1. Valeant, which has faced Congressional scrutiny over its drug-pricing practices, agreed to cut prices by 10% on the branded prescription dermatology and ophthalmology products it will sell through Walgreens Boots Alliance. The lower prices also will be available to other independent pharmacies. Among the drugs included are Jublia, a toe fungus treatment, and Solodyn, an oral antibiotic for acne. (Bloomberg Business)

2. Merck failed to win approval from an FDA panel to market its cholesterol-lowering drug Vytorin with the claim that it reduces the risk of heart attacks and strokes in patients with coronary heart disease. The FDA does not have to follow the recommendation of its advisory committee but normally it does. (Reuters)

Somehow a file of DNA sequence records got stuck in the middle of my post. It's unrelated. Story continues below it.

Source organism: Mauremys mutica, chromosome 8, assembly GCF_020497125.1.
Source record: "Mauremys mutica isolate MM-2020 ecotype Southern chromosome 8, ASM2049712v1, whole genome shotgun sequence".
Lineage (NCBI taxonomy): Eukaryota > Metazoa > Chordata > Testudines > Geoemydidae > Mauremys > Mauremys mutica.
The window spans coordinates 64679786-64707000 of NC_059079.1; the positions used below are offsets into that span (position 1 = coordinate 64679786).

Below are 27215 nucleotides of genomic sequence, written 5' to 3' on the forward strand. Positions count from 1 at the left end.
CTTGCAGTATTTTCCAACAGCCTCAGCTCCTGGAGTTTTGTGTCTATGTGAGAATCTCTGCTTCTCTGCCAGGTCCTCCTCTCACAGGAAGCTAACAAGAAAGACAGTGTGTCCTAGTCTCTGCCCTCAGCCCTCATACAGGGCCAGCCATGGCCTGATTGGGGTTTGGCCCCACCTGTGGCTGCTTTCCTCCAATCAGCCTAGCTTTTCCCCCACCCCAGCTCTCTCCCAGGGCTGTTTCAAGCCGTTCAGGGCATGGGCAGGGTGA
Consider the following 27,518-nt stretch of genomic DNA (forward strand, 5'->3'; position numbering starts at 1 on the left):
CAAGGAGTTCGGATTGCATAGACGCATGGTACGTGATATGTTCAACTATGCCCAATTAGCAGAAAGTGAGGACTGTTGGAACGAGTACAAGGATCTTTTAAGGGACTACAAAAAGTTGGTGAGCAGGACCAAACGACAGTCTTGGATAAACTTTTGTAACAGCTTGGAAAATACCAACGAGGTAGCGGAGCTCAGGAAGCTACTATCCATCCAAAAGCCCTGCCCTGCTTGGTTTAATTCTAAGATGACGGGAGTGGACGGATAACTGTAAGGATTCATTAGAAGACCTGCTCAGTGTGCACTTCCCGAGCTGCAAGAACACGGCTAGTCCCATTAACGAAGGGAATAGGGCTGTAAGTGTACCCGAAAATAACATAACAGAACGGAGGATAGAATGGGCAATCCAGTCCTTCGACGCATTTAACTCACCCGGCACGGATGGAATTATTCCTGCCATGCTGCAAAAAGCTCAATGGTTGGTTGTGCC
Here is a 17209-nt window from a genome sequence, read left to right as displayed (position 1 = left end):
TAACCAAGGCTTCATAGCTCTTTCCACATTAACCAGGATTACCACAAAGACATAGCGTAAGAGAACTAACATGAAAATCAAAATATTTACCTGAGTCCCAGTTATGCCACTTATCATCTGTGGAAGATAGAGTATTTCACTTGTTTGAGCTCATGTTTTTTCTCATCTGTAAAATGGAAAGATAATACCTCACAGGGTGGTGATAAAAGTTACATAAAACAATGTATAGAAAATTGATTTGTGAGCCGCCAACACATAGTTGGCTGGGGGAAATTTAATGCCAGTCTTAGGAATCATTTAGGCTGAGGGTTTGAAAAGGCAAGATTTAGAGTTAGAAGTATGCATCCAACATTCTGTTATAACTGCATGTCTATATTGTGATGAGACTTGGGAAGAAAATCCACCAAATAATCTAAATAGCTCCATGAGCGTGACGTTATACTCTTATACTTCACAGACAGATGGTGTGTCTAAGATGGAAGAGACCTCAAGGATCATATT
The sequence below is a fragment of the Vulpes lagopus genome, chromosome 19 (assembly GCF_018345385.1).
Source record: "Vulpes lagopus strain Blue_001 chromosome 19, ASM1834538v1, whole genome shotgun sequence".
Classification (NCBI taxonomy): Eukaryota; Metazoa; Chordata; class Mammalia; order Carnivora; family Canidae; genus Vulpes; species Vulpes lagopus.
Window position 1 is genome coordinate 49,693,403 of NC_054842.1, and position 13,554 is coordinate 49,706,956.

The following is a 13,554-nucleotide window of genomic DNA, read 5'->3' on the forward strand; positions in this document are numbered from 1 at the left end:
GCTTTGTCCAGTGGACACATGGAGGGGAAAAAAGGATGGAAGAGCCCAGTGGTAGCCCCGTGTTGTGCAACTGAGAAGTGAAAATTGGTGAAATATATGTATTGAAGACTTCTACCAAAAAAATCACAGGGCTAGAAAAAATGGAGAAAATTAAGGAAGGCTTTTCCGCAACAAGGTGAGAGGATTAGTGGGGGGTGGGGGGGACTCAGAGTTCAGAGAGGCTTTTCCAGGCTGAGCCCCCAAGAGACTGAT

3. Pacira Pharmaceuticals settled a lawsuit filed against the FDA over the marketing of its pain drug Exparel. The drugmaker had sued the FDA after the agency had sought to limit marketing of the drug to use after bunion and hemorrhoid surgeries. The agency had issued a warning letter in 2014 saying Pacira was promoting the drug for unapproved uses. On Monday the FDA said it would agree that the drug’s approval wasn’t limited to postoperative use for those two types of surgery alone. (StreetInsider.com)

4. The number of new US drug approvals so far in 2015 has already surpassed the total OKed in 2014, which itself represented an 18-year record for approvals, yet drugmaker ROI on R&D spending has fallen dramatically, according to a new Deloitte report. R&D ROI is at 4.2% in 2015, compared with 10.1% in 2010, the report noted. (Reuters)

5. Sanofi is talking with Boehringer Ingelheim about an exchange of assets that would make Sanofi the largest global seller of consumer healthcare products. The negotiations involve swapping Sanofi’s animal-health business for Boehringer’s consumer healthcare business, which includes such US offerings brands as Dulcolax, a constipation product. Sanofi’s top US brand is Allegra. (WSJ)